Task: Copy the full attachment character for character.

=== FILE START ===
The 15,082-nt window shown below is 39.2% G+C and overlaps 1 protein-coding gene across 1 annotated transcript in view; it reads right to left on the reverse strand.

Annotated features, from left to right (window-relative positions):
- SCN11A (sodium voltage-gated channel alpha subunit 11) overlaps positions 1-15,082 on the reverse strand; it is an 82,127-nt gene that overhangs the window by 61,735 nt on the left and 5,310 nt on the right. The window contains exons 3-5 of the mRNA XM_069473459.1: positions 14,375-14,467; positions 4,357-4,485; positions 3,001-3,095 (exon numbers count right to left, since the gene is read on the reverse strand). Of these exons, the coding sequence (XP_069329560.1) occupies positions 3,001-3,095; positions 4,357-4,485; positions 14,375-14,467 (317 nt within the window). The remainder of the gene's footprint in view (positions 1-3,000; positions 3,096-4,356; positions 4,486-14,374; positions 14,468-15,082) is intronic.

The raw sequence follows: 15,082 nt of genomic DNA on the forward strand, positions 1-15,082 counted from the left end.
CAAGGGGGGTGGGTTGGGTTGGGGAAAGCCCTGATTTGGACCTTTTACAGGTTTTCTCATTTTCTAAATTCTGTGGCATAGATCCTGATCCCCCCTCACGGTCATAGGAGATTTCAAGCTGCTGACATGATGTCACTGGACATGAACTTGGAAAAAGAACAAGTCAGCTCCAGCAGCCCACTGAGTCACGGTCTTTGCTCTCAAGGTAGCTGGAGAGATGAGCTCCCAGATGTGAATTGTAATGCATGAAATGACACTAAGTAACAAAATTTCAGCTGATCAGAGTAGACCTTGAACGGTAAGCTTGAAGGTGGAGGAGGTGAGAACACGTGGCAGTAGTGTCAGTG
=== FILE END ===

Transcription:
The 15,082-nt window shown below is 39.2% G+C and overlaps 1 protein-coding gene across 1 annotated transcript in view; it reads right to left on the reverse strand.

Annotated features, from left to right (window-relative positions):
- SCN11A (sodium voltage-gated channel alpha subunit 11) overlaps positions 1-15,082 on the reverse strand; it is an 82,127-nt gene that overhangs the window by 61,735 nt on the left and 5,310 nt on the right. The window contains exons 3-5 of the mRNA XM_069473459.1: positions 14,375-14,467; positions 4,357-4,485; positions 3,001-3,095 (exon numbers count right to left, since the gene is read on the reverse strand). Of these exons, the coding sequence (XP_069329560.1) occupies positions 3,001-3,095; positions 4,357-4,485; positions 14,375-14,467 (317 nt within the window). The remainder of the gene's footprint in view (positions 1-3,000; positions 3,096-4,356; positions 4,486-14,374; positions 14,468-15,082) is intronic.

The raw sequence follows: 15,082 nt of genomic DNA on the forward strand, positions 1-15,082 counted from the left end.
CAAGGGGGGTGGGTTGGGTTGGGGAAAGCCCTGATTTGGACCTTTTACAGGTTTTCTCATTTTCTAAATTCTGTGGCATAGATCCTGATCCCCCCTCACGGTCATAGGAGATTTCAAGCTGCTGACATGATGTCACTGGACATGAACTTGGAAAAAGAACAAGTCAGCTCCAGCAGCCCACTGAGTCACGGTCTTTGCTCTCAAGGTAGCTGGAGAGATGAGCTCCCAGATGTGAATTGTAATGCATGAAATGACACTAAGTAACAAAATTTCAGCTGATCAGAGTAGACCTTGAACGGTAAGCTTGAAGGTGGAGGAGGTGAGAACACGTGGCAGTAGTGTCAGTG